Notably quiet during Trump’s hospital stay were Vice President Pence and military officials. They gave no public assurances that the nation was in good hands and that a plan was in place to ensure continuity of government should the president become incapacitated.
That might have been by design, said David Lapan, a former senior official in Trump’s Department of Homeland Security who is now a vice president at the Bipartisan Policy Center.
“You would want to hear the secretary of defense, the chairman of the Joint Chiefs of Staff, the vice president say, ‘Look, we are going through a situation here. We have it well in hand. Make no mistake, our adversaries should not see this as an opportunity. We are fully prepared to execute all of our authorities,’ ” Lapan said.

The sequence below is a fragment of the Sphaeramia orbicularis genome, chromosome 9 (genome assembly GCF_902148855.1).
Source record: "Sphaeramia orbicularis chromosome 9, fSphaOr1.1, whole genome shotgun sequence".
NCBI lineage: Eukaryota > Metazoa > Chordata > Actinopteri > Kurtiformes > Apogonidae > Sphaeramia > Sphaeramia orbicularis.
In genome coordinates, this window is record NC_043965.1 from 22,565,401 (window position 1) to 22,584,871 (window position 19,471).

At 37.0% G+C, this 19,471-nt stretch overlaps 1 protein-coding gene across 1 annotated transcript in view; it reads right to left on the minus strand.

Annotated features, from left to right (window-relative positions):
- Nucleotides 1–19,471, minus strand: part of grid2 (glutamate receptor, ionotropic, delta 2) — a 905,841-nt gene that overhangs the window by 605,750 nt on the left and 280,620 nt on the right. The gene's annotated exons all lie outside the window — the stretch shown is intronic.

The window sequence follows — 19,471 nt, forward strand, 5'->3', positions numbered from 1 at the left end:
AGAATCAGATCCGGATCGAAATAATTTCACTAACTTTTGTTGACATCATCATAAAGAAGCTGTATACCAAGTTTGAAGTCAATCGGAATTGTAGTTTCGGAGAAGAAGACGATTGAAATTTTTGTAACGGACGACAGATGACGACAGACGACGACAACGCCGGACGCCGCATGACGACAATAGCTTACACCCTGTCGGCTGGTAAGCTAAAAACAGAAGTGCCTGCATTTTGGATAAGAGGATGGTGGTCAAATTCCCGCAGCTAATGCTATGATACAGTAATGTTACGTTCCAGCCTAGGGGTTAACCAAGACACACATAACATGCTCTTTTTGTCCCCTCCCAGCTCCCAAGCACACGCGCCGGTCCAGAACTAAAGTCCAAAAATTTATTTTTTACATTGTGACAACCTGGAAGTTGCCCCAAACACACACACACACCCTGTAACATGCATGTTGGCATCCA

But, he added, “the president doesn’t want to create an appearance that anybody is in charge except him.”
Indeed, Trump has found a vocal chorus of evangelists to spread his message, publicly taking pains to persuade people that the president is healthy and full of vigor.
“President Trump won’t have to recover from COVID. COVID will have to recover from President Trump.#MAGA,” Rep. Matt Gaetz (R-Fla.) tweeted Monday morning.
Sen. Kelly Loeffler (R-Ga.) also tried to flatter Trump. In a tweet Monday, Loeffler posted a video of a long-ago publicity event in which Trump tackled WWE chairman Vince McMahon to the ground outside a wrestling ring — only this time, the video was doctored so that McMahon’s head was instead a 3-D rendering of the virus.